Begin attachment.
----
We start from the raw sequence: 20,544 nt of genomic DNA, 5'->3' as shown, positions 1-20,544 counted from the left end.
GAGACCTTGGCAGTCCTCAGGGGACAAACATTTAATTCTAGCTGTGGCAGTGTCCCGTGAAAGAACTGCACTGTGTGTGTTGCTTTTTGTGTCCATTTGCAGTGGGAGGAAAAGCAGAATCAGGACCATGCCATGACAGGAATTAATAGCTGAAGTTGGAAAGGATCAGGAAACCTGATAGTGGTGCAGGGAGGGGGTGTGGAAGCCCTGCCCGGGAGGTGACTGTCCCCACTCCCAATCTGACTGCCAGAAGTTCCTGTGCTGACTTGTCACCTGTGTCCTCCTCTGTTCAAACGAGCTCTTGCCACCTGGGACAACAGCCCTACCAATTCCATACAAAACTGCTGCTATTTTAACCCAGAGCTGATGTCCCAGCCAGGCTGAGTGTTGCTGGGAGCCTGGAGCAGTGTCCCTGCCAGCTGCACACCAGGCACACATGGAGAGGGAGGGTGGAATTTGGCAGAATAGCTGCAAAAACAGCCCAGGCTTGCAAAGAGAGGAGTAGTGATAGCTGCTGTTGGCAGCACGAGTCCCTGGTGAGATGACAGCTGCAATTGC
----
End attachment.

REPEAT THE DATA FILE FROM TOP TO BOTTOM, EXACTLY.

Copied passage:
We start from the raw sequence: 20,544 nt of genomic DNA, 5'->3' as shown, positions 1-20,544 counted from the left end.
GAGACCTTGGCAGTCCTCAGGGGACAAACATTTAATTCTAGCTGTGGCAGTGTCCCGTGAAAGAACTGCACTGTGTGTGTTGCTTTTTGTGTCCATTTGCAGTGGGAGGAAAAGCAGAATCAGGACCATGCCATGACAGGAATTAATAGCTGAAGTTGGAAAGGATCAGGAAACCTGATAGTGGTGCAGGGAGGGGGTGTGGAAGCCCTGCCCGGGAGGTGACTGTCCCCACTCCCAATCTGACTGCCAGAAGTTCCTGTGCTGACTTGTCACCTGTGTCCTCCTCTGTTCAAACGAGCTCTTGCCACCTGGGACAACAGCCCTACCAATTCCATACAAAACTGCTGCTATTTTAACCCAGAGCTGATGTCCCAGCCAGGCTGAGTGTTGCTGGGAGCCTGGAGCAGTGTCCCTGCCAGCTGCACACCAGGCACACATGGAGAGGGAGGGTGGAATTTGGCAGAATAGCTGCAAAAACAGCCCAGGCTTGCAAAGAGAGGAGTAGTGATAGCTGCTGTTGGCAGCACGAGTCCCTGGTGAGATGACAGCTGCAATTGC